The sticking power of false narrative

Real shifts are staring us in the face — they just tend not to be the ones we so often hear about.

Gavin Kelly
10 May 2017

The onward sweep of the machine process, published by Industrial Workers of the World, Chicago, c.1917. Wikicommons. Some rights reserved.Work is being revolutionised. The era of the career is over. Robots will increasingly render humans redundant — half of today’s jobs are likely to go over the next decade. The transformation of working lives means we’re all destined to become multiple-jobbers and portfolio-jugglers capable of continually reinventing ourselves as we adapt to the winds of economic change.

I could go on — and on. There is an endless river of reports, summits and policy commissions flowing forward with a hyperbolic account of the unprecedented disruption we are living through. The trouble is that some of these claims are demonstrably untrue, while others are merely highly questionable.

Typical job tenure, for instance, is much the same as it was a generation ago (it’s actually risen slightly). Job-hopping has fallen sharply. We move around for work less than we used to in the 1990s. The assumptions underpinning doomy projections about tech and jobs are very suspect. We’ve never had more work yet in important respects our jobs market has become less, not more, dynamic (Tyler Cowen has set out a version of this argument with some vim for the US, and Tim Harford distilled it nicely recently). Sure, many things are changing and there will doubtless be shifts in how we work not least due to technology. But when, you might ask, wasn’t that the case?

These counterpoints may not be contentious among those who spend their time poring over the data. But mention them in a room of politicos, tech-enthusiasts or business leaders and you will be looked at askance. That just can’t be right: didn’t you hear what they were all saying at Davos?

Zombie narratives

This isn’t mere pedantry — it matters. It’s hard to get traction on what’s really going on in the here and now, never mind the immediate future, if you are facing a constant gale of grandiose claims. It distracts attention away from very real problems and steers it towards frothier issues. It’s how, for example, serious people, in serious outlets, end up debating not-so-serious ideas like a tax on robots.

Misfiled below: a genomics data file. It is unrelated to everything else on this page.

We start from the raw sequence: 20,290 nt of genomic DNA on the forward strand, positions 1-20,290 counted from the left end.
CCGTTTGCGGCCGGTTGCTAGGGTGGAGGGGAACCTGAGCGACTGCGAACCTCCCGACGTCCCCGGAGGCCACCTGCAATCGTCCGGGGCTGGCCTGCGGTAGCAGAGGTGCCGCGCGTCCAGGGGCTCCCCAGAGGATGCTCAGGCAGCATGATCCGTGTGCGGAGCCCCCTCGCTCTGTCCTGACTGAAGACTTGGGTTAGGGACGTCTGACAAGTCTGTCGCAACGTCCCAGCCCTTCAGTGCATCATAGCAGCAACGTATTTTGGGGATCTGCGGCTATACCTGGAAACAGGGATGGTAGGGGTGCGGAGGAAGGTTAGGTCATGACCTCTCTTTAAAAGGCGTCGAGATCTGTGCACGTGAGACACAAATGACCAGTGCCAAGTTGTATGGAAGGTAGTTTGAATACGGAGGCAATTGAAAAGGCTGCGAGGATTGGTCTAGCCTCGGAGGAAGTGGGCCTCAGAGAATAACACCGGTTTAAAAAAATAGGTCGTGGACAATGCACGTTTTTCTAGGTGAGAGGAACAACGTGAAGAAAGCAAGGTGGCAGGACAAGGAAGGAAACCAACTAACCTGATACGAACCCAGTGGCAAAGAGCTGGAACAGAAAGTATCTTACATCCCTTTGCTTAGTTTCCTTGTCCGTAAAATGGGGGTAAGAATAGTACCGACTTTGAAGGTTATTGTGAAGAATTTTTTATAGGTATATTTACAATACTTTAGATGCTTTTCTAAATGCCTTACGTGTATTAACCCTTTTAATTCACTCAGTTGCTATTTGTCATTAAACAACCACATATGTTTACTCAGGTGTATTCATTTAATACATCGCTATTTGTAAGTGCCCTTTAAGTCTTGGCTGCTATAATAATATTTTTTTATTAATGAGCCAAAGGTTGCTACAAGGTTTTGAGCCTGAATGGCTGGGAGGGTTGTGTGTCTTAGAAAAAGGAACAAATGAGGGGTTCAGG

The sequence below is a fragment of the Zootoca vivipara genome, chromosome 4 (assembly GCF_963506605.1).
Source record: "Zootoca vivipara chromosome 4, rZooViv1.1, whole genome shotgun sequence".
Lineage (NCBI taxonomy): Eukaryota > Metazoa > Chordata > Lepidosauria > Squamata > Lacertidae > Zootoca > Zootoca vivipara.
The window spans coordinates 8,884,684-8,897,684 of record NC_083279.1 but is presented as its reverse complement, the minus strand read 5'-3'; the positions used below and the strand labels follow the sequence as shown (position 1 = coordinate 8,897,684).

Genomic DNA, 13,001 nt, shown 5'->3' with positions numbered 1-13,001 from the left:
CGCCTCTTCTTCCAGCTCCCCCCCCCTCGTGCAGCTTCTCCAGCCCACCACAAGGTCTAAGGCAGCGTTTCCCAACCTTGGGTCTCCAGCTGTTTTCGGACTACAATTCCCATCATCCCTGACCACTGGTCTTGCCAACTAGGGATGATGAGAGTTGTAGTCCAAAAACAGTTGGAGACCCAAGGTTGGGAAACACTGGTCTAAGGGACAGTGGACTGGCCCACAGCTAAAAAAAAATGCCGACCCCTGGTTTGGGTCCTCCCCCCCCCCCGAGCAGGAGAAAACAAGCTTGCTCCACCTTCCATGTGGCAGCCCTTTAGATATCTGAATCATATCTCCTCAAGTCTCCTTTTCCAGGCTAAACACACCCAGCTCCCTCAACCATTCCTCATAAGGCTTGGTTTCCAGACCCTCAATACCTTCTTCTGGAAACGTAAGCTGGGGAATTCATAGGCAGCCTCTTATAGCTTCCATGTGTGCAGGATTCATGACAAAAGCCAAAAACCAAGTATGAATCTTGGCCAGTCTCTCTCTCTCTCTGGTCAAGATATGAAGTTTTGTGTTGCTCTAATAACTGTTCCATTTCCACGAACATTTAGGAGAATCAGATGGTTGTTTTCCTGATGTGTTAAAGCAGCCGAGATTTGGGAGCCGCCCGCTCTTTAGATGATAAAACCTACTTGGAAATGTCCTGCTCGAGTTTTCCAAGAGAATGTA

An under-examined question is how these zombie-narratives acquire such sticking power — why are they so hard to shift? Part of the answer is that a number of influential groups have a shared attachment to neophilia. Incentives and interests produce an overstatement of ‘change’ and understatement of ‘continuity’.

The predictable group to point the finger at is, of course, the media who need to break news and attract clicks. And it’s true that even some supposedly high-end outlets are happy to provide space for a study if it involves a scary number and a top-line about ‘robots’. Meanwhile painstakingly put together research that debunks exaggerated claims struggles to get covered. There are, of course, fine journalists well known for their myth-slaying prowess. But, in a media world of fewer subject-specialists — not least labour correspondents — they are thinner on the ground.

Change-analysts occupy the middle future

Yet to pin it all on the media would be infantile. After all they don’t initiate this stuff. We also need to look at an industry of what we might call ‘change-analysts’ of one sort or another. Management-consultancy is an industry that in part survives by telling others that they’ve glimpsed the land beyond the horizon and, inevitably, the terrain is of a very different nature.